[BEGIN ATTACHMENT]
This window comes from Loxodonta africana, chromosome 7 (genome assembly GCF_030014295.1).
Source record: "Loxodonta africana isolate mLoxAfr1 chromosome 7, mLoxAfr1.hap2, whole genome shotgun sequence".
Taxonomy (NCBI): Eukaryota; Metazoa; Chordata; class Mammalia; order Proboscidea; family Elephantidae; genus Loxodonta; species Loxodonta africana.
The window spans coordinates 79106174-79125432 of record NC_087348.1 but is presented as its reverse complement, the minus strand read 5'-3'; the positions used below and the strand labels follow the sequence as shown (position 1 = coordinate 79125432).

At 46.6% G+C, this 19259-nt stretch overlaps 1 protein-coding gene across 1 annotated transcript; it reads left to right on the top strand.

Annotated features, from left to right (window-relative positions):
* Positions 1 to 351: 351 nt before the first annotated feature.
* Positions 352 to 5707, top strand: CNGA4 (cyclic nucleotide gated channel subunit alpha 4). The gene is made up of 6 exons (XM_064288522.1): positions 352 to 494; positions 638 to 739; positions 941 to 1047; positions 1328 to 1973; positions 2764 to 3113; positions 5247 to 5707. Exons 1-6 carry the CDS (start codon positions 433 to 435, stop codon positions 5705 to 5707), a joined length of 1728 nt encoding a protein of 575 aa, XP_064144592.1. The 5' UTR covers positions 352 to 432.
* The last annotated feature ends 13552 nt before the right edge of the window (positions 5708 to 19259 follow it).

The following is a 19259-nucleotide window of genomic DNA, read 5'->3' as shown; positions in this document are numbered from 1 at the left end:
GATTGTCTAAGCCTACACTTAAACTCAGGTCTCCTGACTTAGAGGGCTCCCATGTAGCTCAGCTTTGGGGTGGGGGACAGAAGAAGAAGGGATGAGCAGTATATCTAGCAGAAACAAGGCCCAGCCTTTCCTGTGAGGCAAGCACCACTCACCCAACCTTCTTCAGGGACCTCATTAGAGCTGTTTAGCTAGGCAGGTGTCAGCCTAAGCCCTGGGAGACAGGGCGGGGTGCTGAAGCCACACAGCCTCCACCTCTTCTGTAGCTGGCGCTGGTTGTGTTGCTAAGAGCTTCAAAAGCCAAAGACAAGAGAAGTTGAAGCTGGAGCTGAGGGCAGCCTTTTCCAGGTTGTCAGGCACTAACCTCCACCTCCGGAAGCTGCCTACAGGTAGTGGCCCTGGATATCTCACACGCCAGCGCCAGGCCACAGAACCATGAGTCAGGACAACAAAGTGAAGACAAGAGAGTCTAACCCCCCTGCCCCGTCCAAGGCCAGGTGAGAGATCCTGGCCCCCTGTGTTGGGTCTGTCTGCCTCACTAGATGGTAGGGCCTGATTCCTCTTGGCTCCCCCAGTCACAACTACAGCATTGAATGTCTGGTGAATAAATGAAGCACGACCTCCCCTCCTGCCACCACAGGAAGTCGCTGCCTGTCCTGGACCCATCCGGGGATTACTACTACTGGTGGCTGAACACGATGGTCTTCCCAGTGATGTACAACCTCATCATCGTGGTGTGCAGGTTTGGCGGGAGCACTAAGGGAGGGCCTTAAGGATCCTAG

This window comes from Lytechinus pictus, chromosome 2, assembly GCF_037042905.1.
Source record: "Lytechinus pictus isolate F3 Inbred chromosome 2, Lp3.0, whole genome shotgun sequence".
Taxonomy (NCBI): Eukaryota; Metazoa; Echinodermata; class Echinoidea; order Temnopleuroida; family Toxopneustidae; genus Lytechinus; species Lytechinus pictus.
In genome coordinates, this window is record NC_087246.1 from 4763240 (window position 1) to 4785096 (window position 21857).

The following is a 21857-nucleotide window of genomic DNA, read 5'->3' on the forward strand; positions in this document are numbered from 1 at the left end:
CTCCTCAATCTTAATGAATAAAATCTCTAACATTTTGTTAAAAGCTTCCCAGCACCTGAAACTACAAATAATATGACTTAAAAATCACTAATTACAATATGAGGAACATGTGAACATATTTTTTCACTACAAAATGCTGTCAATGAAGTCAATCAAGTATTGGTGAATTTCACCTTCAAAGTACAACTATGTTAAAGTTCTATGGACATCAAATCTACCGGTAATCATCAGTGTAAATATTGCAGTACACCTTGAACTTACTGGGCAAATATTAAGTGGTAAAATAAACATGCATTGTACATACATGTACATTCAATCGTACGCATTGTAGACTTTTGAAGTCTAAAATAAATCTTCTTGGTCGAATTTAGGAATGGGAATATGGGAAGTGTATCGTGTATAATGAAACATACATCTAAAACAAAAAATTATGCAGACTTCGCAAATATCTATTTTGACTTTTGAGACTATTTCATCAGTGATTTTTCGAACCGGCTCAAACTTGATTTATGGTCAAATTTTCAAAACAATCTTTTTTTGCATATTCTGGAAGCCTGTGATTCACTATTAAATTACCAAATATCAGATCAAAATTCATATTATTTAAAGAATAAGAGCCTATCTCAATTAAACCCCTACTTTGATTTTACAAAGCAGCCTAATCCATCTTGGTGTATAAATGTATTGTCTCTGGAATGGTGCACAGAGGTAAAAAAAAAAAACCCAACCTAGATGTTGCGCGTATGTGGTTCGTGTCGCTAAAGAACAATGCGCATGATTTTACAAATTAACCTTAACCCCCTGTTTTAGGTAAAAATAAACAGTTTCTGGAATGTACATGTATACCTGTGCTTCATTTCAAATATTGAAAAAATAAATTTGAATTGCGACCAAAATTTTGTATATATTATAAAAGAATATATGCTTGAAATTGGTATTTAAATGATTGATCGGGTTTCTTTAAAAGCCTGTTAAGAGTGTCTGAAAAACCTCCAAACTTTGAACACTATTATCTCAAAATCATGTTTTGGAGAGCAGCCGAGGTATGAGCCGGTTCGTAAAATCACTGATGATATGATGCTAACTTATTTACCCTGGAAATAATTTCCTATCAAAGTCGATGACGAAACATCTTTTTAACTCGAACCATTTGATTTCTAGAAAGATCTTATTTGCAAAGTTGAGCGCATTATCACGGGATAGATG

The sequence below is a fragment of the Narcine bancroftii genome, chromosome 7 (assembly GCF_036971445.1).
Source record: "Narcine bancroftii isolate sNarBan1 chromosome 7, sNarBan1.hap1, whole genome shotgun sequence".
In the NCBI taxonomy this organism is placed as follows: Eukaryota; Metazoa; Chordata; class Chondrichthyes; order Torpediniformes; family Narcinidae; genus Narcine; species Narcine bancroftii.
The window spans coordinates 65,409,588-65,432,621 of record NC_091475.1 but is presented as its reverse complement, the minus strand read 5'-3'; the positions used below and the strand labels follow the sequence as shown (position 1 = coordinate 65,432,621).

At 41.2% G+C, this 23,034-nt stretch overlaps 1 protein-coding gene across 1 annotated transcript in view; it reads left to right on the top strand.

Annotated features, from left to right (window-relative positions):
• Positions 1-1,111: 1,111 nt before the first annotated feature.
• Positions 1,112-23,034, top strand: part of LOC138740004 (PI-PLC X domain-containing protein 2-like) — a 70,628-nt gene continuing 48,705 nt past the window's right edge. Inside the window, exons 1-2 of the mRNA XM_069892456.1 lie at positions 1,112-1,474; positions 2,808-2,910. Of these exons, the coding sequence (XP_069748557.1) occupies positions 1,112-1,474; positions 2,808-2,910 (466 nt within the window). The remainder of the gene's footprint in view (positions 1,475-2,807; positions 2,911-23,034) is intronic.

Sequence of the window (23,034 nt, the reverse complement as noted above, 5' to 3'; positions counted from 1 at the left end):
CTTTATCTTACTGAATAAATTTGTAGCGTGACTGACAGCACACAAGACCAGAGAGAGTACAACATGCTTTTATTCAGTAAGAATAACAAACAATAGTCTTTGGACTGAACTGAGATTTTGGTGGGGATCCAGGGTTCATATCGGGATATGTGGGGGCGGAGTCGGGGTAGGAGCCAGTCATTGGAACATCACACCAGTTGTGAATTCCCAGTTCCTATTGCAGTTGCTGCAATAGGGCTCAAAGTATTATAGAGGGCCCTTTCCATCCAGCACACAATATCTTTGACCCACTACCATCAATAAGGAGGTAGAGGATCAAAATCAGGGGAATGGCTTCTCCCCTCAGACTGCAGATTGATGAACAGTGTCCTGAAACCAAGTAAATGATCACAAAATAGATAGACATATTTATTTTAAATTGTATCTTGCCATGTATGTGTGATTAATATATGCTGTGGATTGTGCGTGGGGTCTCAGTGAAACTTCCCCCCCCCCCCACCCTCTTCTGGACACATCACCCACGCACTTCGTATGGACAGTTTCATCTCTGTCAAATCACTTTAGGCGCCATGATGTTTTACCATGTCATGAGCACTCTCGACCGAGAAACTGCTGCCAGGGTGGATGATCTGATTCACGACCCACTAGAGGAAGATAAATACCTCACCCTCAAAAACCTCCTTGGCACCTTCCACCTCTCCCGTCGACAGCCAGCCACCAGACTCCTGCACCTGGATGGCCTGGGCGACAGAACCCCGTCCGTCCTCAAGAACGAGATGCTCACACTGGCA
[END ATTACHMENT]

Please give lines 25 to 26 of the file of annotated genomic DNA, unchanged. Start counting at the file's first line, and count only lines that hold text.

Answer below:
• Positions 1,112-23,034, top strand: part of LOC138740004 (PI-PLC X domain-containing protein 2-like) — a 70,628-nt gene continuing 48,705 nt past the window's right edge. Inside the window, exons 1-2 of the mRNA XM_069892456.1 lie at positions 1,112-1,474; positions 2,808-2,910. Of these exons, the coding sequence (XP_069748557.1) occupies positions 1,112-1,474; positions 2,808-2,910 (466 nt within the window). The remainder of the gene's footprint in view (positions 1,475-2,807; positions 2,911-23,034) is intronic.

Sequence of the window (23,034 nt, the reverse complement as noted above, 5' to 3'; positions counted from 1 at the left end):